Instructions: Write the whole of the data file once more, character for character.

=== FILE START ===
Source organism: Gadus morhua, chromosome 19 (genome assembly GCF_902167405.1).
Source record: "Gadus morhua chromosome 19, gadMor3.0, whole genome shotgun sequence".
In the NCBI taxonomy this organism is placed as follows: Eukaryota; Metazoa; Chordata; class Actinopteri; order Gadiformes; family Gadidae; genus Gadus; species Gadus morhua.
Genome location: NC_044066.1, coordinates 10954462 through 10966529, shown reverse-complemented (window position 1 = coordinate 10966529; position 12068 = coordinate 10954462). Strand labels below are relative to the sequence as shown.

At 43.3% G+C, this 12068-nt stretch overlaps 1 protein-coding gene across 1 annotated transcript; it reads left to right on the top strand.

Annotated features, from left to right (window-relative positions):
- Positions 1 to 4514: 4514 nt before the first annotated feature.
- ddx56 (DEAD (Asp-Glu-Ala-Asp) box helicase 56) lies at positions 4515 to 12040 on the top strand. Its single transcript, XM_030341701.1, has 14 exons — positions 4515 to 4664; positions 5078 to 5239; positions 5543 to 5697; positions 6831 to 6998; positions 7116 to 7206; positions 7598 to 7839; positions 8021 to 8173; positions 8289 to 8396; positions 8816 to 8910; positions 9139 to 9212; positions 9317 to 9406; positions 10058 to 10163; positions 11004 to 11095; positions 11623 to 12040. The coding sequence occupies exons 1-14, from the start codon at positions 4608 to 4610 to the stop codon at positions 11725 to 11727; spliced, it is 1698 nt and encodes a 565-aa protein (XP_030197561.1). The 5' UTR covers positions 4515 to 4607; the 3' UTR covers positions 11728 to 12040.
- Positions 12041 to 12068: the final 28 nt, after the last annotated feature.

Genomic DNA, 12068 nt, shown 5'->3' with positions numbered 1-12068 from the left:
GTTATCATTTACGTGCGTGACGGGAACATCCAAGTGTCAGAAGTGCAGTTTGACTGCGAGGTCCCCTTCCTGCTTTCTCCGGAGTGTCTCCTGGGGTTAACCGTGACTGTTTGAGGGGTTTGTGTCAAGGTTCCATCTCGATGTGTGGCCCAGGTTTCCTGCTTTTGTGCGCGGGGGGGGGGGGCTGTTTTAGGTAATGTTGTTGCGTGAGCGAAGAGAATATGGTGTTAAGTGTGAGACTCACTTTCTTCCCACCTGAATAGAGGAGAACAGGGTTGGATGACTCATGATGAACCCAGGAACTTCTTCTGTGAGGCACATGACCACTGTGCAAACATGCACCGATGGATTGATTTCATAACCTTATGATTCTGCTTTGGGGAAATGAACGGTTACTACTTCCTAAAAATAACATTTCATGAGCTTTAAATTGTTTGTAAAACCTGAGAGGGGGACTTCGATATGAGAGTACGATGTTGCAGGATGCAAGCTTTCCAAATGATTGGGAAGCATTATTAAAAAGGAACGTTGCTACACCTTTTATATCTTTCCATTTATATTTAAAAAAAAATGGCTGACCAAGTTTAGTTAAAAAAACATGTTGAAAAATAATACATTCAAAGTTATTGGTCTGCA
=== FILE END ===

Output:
Source organism: Gadus morhua, chromosome 19 (genome assembly GCF_902167405.1).
Source record: "Gadus morhua chromosome 19, gadMor3.0, whole genome shotgun sequence".
In the NCBI taxonomy this organism is placed as follows: Eukaryota; Metazoa; Chordata; class Actinopteri; order Gadiformes; family Gadidae; genus Gadus; species Gadus morhua.
Genome location: NC_044066.1, coordinates 10954462 through 10966529, shown reverse-complemented (window position 1 = coordinate 10966529; position 12068 = coordinate 10954462). Strand labels below are relative to the sequence as shown.

At 43.3% G+C, this 12068-nt stretch overlaps 1 protein-coding gene across 1 annotated transcript; it reads left to right on the top strand.

Annotated features, from left to right (window-relative positions):
- Positions 1 to 4514: 4514 nt before the first annotated feature.
- ddx56 (DEAD (Asp-Glu-Ala-Asp) box helicase 56) lies at positions 4515 to 12040 on the top strand. Its single transcript, XM_030341701.1, has 14 exons — positions 4515 to 4664; positions 5078 to 5239; positions 5543 to 5697; positions 6831 to 6998; positions 7116 to 7206; positions 7598 to 7839; positions 8021 to 8173; positions 8289 to 8396; positions 8816 to 8910; positions 9139 to 9212; positions 9317 to 9406; positions 10058 to 10163; positions 11004 to 11095; positions 11623 to 12040. The coding sequence occupies exons 1-14, from the start codon at positions 4608 to 4610 to the stop codon at positions 11725 to 11727; spliced, it is 1698 nt and encodes a 565-aa protein (XP_030197561.1). The 5' UTR covers positions 4515 to 4607; the 3' UTR covers positions 11728 to 12040.
- Positions 12041 to 12068: the final 28 nt, after the last annotated feature.

Genomic DNA, 12068 nt, shown 5'->3' with positions numbered 1-12068 from the left:
GTTATCATTTACGTGCGTGACGGGAACATCCAAGTGTCAGAAGTGCAGTTTGACTGCGAGGTCCCCTTCCTGCTTTCTCCGGAGTGTCTCCTGGGGTTAACCGTGACTGTTTGAGGGGTTTGTGTCAAGGTTCCATCTCGATGTGTGGCCCAGGTTTCCTGCTTTTGTGCGCGGGGGGGGGGGGCTGTTTTAGGTAATGTTGTTGCGTGAGCGAAGAGAATATGGTGTTAAGTGTGAGACTCACTTTCTTCCCACCTGAATAGAGGAGAACAGGGTTGGATGACTCATGATGAACCCAGGAACTTCTTCTGTGAGGCACATGACCACTGTGCAAACATGCACCGATGGATTGATTTCATAACCTTATGATTCTGCTTTGGGGAAATGAACGGTTACTACTTCCTAAAAATAACATTTCATGAGCTTTAAATTGTTTGTAAAACCTGAGAGGGGGACTTCGATATGAGAGTACGATGTTGCAGGATGCAAGCTTTCCAAATGATTGGGAAGCATTATTAAAAAGGAACGTTGCTACACCTTTTATATCTTTCCATTTATATTTAAAAAAAAATGGCTGACCAAGTTTAGTTAAAAAAACATGTTGAAAAATAATACATTCAAAGTTATTGGTCTGCA